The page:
Engagements with Katie and Gable | Little Rock, Arkansas Wedding Photographer

I met up with Katie and Gable in early May for their engagement session in Keo, Arkansas. If you don't know where Keo is, it's a tiny little community that's adorable, quaint and quite popular for those who love antiquing.

That wasn't the theme or plan for Katie and Gable. They loved the rustic advertising signs that Keo has since Gable works in the advertising industry.

**** On a side note, scroll to the bottom for a few fun facts on Fisk Tires. I was curious so I went straight to Google ****

The session started off on a interesting note: we were stalked and literally followed by some crazy lady who I am convinced was sloppy drunk at 5 p.m. on a Saturday. She followed us for about 10 minutes and then she stumbled off...literally. She did provide a bit of unexpected entertainment. And no I don't have any photos of her. Kind of wish I did.

Keo had a lot offer aside from great old advertising. We took advantage of the history of the town as well as it's wonderful and unique structures. Crumbling old barns and building are some of my favorites for any backdrop.

After we left Keo, we headed deep into Lonoke county for more photos in a pecan grove located on private property.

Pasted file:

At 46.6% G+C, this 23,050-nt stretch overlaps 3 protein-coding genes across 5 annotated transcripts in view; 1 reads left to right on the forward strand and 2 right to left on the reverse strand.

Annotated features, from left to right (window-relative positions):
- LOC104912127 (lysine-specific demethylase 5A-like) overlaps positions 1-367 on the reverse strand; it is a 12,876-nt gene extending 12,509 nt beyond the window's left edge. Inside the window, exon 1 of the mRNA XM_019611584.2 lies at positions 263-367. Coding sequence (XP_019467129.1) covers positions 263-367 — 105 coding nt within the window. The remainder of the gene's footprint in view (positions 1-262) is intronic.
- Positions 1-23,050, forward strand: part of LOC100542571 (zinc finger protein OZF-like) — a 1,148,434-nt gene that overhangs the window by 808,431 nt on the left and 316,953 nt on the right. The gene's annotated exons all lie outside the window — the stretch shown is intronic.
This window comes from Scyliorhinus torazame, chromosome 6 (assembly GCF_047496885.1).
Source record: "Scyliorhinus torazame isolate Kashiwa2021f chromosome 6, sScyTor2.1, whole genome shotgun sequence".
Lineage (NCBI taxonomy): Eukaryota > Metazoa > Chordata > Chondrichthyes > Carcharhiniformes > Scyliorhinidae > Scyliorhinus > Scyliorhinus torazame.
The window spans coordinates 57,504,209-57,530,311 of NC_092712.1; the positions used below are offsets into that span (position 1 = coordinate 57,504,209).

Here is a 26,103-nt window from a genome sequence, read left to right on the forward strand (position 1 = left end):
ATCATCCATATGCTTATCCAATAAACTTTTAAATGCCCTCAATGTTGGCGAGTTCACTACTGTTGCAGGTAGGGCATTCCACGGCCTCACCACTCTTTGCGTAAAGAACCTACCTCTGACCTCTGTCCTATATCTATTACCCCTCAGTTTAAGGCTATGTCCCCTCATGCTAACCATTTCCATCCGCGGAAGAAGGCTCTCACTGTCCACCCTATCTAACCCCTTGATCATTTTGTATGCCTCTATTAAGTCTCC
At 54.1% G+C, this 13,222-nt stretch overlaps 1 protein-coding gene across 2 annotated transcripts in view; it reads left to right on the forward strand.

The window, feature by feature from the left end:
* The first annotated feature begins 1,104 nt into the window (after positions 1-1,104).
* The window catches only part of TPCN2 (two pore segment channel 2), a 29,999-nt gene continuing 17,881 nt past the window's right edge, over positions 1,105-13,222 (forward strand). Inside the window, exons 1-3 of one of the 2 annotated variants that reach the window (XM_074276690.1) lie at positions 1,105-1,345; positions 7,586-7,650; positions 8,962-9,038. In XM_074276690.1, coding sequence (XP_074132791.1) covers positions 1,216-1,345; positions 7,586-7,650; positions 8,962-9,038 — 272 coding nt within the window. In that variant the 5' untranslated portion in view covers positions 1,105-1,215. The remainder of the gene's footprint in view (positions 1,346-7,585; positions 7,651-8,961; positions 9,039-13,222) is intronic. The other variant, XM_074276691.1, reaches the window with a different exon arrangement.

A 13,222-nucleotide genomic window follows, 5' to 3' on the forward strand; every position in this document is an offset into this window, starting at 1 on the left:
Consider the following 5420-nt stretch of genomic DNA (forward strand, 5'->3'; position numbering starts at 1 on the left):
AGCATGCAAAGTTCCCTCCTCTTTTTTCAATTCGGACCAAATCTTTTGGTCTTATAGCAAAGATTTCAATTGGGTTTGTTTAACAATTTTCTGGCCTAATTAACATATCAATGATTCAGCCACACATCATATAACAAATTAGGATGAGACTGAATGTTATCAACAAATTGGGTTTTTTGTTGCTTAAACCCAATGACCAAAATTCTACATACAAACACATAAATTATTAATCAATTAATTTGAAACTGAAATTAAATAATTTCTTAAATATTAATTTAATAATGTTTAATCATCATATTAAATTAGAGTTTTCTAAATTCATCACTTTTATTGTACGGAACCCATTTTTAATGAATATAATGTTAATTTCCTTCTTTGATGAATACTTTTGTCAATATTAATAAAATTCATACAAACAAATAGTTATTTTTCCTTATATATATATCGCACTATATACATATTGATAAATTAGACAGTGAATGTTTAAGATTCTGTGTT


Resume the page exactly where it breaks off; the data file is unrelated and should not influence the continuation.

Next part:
Katie and Gable will be married in October and I can't wait to be a part of their day.

Back to Fisk Tires: After visiting Google, I read via Wikipedia, The Fisk Tire Company was an American tire company. It was one of the five large companies that dominated the US tire industry from 1920 to 1937. The company was known for its "Time to Re-Tire" tagline, featuring a young, pajama-clad boy with his right arm encircling a tire and his left hand holding a candle. The boy was designed in 1907 by Burr Giffin, an agency art director early who was still awake one morning at 3 o'clock. The next day, he presented his sketch to his manager, who liked it so much that it was made into a poster for the Fisk Company. The original painting was sent to the Metropolitan Museum of Art for restoration after the US Rubber Company acquired Fisk.

Do a Google Images search for Fisk Tires and you can see all sorts of variations on the sign.